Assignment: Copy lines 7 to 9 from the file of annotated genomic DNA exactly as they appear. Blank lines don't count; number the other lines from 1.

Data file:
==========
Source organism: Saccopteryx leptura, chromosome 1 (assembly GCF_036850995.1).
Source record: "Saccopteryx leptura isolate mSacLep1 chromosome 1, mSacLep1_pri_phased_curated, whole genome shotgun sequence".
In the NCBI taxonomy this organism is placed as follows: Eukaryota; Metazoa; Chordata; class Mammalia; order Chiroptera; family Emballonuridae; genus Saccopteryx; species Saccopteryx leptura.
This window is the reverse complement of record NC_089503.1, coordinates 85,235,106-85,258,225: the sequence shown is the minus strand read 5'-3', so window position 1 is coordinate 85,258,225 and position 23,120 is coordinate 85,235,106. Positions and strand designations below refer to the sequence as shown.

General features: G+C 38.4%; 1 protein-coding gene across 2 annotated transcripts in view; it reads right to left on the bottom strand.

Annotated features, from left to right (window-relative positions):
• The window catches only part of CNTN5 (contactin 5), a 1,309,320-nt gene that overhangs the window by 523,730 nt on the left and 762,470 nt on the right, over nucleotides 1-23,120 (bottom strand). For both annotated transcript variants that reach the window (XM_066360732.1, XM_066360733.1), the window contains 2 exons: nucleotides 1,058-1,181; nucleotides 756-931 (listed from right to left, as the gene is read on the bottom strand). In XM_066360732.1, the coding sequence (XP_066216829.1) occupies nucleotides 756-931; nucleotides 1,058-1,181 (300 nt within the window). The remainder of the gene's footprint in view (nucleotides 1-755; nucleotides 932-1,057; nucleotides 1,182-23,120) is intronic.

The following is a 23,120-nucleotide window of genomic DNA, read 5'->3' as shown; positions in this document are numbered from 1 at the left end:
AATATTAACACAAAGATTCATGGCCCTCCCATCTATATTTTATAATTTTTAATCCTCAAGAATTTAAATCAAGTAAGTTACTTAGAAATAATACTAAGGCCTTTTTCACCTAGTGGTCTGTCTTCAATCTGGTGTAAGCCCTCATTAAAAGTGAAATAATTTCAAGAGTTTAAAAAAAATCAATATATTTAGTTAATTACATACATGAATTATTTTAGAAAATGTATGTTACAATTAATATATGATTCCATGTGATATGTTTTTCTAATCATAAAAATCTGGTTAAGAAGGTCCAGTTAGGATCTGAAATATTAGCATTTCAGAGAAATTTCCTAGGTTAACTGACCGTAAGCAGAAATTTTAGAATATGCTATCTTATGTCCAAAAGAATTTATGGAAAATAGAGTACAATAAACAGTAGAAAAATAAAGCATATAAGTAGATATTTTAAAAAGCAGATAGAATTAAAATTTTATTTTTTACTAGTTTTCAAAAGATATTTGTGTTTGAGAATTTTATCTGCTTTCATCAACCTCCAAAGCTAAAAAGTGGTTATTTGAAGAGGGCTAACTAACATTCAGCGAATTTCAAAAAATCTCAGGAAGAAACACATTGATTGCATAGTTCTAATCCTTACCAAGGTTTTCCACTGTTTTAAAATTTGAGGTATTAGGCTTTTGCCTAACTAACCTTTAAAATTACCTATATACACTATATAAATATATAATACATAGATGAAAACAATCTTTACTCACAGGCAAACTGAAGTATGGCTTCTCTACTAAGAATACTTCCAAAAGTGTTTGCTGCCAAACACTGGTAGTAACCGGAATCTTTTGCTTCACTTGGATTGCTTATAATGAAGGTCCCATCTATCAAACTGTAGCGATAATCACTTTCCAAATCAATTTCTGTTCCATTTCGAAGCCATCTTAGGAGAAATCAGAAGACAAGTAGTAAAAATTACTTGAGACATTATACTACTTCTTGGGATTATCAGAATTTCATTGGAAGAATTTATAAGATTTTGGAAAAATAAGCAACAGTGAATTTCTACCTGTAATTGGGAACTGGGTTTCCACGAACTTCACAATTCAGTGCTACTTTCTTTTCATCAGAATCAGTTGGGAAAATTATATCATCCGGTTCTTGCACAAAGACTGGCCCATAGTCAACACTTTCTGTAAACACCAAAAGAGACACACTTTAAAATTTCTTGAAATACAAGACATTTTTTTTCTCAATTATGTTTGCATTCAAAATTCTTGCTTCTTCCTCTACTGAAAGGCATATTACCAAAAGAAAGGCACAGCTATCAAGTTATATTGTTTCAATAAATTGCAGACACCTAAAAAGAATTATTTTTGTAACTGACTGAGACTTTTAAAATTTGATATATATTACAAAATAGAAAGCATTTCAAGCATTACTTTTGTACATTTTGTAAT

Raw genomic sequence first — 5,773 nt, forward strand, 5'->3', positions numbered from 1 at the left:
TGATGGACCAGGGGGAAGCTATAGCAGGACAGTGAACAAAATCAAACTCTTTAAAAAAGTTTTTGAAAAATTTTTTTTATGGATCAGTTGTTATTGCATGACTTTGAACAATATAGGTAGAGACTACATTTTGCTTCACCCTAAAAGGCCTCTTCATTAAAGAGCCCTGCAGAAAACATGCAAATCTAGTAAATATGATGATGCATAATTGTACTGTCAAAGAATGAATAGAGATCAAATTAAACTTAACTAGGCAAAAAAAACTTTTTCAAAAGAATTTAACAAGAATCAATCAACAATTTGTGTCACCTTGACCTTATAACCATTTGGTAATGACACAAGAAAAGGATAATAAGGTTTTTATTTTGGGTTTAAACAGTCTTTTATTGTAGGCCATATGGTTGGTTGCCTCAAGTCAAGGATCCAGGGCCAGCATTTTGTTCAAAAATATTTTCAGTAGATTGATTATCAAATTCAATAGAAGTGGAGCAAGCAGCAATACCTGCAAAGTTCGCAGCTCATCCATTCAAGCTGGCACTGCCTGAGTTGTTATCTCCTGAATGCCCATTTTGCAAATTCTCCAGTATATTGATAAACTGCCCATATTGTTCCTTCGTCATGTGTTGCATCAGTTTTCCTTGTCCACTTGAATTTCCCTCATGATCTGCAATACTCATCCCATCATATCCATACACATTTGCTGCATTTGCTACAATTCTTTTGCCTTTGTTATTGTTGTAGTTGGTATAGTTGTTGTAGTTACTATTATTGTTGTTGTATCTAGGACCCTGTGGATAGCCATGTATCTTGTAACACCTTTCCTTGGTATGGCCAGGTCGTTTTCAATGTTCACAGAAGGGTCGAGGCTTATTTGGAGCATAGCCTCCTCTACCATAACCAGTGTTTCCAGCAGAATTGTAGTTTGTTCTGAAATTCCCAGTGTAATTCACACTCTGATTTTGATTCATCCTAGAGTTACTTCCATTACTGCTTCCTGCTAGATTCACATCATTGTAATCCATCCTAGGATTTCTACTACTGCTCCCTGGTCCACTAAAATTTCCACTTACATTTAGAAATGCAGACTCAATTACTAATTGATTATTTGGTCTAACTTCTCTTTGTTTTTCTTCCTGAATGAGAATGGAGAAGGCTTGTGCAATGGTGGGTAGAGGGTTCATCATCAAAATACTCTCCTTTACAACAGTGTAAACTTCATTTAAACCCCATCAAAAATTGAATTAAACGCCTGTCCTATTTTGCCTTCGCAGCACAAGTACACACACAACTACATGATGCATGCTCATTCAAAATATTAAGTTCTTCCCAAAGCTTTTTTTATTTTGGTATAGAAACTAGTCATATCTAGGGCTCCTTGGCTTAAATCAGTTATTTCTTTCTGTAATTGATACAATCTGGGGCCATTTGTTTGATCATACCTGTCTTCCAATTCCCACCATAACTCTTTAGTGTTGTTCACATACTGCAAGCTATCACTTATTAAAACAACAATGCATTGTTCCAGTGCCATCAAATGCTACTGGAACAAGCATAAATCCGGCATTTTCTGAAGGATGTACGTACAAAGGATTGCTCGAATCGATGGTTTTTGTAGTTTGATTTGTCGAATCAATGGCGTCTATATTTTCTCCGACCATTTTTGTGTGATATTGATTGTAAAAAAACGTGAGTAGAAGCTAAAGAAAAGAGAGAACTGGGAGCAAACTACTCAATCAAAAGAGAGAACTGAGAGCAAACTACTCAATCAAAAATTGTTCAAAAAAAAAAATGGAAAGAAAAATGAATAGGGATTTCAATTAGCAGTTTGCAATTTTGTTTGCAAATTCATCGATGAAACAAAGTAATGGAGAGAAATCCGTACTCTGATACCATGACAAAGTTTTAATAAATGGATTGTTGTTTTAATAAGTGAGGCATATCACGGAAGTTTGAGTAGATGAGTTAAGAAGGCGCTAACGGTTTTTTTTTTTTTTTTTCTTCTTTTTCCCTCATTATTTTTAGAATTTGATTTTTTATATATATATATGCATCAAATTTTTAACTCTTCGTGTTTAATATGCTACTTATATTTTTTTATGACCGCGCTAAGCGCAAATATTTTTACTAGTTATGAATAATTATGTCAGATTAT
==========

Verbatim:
• The window catches only part of CNTN5 (contactin 5), a 1,309,320-nt gene that overhangs the window by 523,730 nt on the left and 762,470 nt on the right, over nucleotides 1-23,120 (bottom strand). For both annotated transcript variants that reach the window (XM_066360732.1, XM_066360733.1), the window contains 2 exons: nucleotides 1,058-1,181; nucleotides 756-931 (listed from right to left, as the gene is read on the bottom strand). In XM_066360732.1, the coding sequence (XP_066216829.1) occupies nucleotides 756-931; nucleotides 1,058-1,181 (300 nt within the window). The remainder of the gene's footprint in view (nucleotides 1-755; nucleotides 932-1,057; nucleotides 1,182-23,120) is intronic.

The following is a 23,120-nucleotide window of genomic DNA, read 5'->3' as shown; positions in this document are numbered from 1 at the left end:
AATATTAACACAAAGATTCATGGCCCTCCCATCTATATTTTATAATTTTTAATCCTCAAGAATTTAAATCAAGTAAGTTACTTAGAAATAATACTAAGGCCTTTTTCACCTAGTGGTCTGTCTTCAATCTGGTGTAAGCCCTCATTAAAAGTGAAATAATTTCAAGAGTTTAAAAAAAATCAATATATTTAGTTAATTACATACATGAATTATTTTAGAAAATGTATGTTACAATTAATATATGATTCCATGTGATATGTTTTTCTAATCATAAAAATCTGGTTAAGAAGGTCCAGTTAGGATCTGAAATATTAGCATTTCAGAGAAATTTCCTAGGTTAACTGACCGTAAGCAGAAATTTTAGAATATGCTATCTTATGTCCAAAAGAATTTATGGAAAATAGAGTACAATAAACAGTAGAAAAATAAAGCATATAAGTAGATATTTTAAAAAGCAGATAGAATTAAAATTTTATTTTTTACTAGTTTTCAAAAGATATTTGTGTTTGAGAATTTTATCTGCTTTCATCAACCTCCAAAGCTAAAAAGTGGTTATTTGAAGAGGGCTAACTAACATTCAGCGAATTTCAAAAAATCTCAGGAAGAAACACATTGATTGCATAGTTCTAATCCTTACCAAGGTTTTCCACTGTTTTAAAATTTGAGGTATTAGGCTTTTGCCTAACTAACCTTTAAAATTACCTATATACACTATATAAATATATAATACATAGATGAAAACAATCTTTACTCACAGGCAAACTGAAGTATGGCTTCTCTACTAAGAATACTTCCAAAAGTGTTTGCTGCCAAACACTGGTAGTAACCGGAATCTTTTGCTTCACTTGGATTGCTTATAATGAAGGTCCCATCTATCAAACTGTAGCGATAATCACTTTCCAAATCAATTTCTGTTCCATTTCGAAGCCATCTTAGGAGAAATCAGAAGACAAGTAGTAAAAATTACTTGAGACATTATACTACTTCTTGGGATTATCAGAATTTCATTGGAAGAATTTATAAGATTTTGGAAAAATAAGCAACAGTGAATTTCTACCTGTAATTGGGAACTGGGTTTCCACGAACTTCACAATTCAGTGCTACTTTCTTTTCATCAGAATCAGTTGGGAAAATTATATCATCCGGTTCTTGCACAAAGACTGGCCCATAGTCAACACTTTCTGTAAACACCAAAAGAGACACACTTTAAAATTTCTTGAAATACAAGACATTTTTTTTCTCAATTATGTTTGCATTCAAAATTCTTGCTTCTTCCTCTACTGAAAGGCATATTACCAAAAGAAAGGCACAGCTATCAAGTTATATTGTTTCAATAAATTGCAGACACCTAAAAAGAATTATTTTTGTAACTGACTGAGACTTTTAAAATTTGATATATATTACAAAATAGAAAGCATTTCAAGCATTACTTTTGTACATTTTGTAAT